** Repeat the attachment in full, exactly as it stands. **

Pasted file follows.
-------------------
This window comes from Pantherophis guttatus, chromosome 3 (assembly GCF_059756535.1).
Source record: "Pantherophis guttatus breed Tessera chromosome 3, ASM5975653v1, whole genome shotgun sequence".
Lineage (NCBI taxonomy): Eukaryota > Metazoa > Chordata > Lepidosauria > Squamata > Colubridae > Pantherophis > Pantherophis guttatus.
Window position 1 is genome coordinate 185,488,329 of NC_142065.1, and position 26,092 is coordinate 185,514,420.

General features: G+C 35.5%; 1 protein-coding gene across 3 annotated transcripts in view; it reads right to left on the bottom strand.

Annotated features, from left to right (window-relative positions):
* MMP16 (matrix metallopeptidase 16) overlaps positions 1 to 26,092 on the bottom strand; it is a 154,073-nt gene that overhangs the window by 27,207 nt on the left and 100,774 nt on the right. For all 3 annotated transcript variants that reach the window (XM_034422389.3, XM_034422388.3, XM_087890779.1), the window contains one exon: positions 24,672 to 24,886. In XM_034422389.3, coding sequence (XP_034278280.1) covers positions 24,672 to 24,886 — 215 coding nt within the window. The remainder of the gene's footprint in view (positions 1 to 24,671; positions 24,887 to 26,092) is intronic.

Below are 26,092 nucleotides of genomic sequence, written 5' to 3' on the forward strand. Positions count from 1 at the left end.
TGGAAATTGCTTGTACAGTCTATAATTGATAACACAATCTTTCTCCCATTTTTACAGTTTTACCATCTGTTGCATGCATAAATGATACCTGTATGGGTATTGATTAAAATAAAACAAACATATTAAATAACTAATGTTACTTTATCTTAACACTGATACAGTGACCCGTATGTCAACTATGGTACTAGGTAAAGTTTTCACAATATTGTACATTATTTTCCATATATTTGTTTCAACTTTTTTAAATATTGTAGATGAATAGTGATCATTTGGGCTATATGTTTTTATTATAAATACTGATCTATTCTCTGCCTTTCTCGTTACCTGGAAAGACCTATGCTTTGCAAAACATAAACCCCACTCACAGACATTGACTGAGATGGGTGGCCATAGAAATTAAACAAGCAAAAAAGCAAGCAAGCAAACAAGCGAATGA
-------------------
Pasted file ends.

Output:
This window comes from Pantherophis guttatus, chromosome 3 (assembly GCF_059756535.1).
Source record: "Pantherophis guttatus breed Tessera chromosome 3, ASM5975653v1, whole genome shotgun sequence".
Lineage (NCBI taxonomy): Eukaryota > Metazoa > Chordata > Lepidosauria > Squamata > Colubridae > Pantherophis > Pantherophis guttatus.
Window position 1 is genome coordinate 185,488,329 of NC_142065.1, and position 26,092 is coordinate 185,514,420.

General features: G+C 35.5%; 1 protein-coding gene across 3 annotated transcripts in view; it reads right to left on the bottom strand.

Annotated features, from left to right (window-relative positions):
* MMP16 (matrix metallopeptidase 16) overlaps positions 1 to 26,092 on the bottom strand; it is a 154,073-nt gene that overhangs the window by 27,207 nt on the left and 100,774 nt on the right. For all 3 annotated transcript variants that reach the window (XM_034422389.3, XM_034422388.3, XM_087890779.1), the window contains one exon: positions 24,672 to 24,886. In XM_034422389.3, coding sequence (XP_034278280.1) covers positions 24,672 to 24,886 — 215 coding nt within the window. The remainder of the gene's footprint in view (positions 1 to 24,671; positions 24,887 to 26,092) is intronic.

Below are 26,092 nucleotides of genomic sequence, written 5' to 3' on the forward strand. Positions count from 1 at the left end.
TGGAAATTGCTTGTACAGTCTATAATTGATAACACAATCTTTCTCCCATTTTTACAGTTTTACCATCTGTTGCATGCATAAATGATACCTGTATGGGTATTGATTAAAATAAAACAAACATATTAAATAACTAATGTTACTTTATCTTAACACTGATACAGTGACCCGTATGTCAACTATGGTACTAGGTAAAGTTTTCACAATATTGTACATTATTTTCCATATATTTGTTTCAACTTTTTTAAATATTGTAGATGAATAGTGATCATTTGGGCTATATGTTTTTATTATAAATACTGATCTATTCTCTGCCTTTCTCGTTACCTGGAAAGACCTATGCTTTGCAAAACATAAACCCCACTCACAGACATTGACTGAGATGGGTGGCCATAGAAATTAAACAAGCAAAAAAGCAAGCAAGCAAACAAGCGAATGA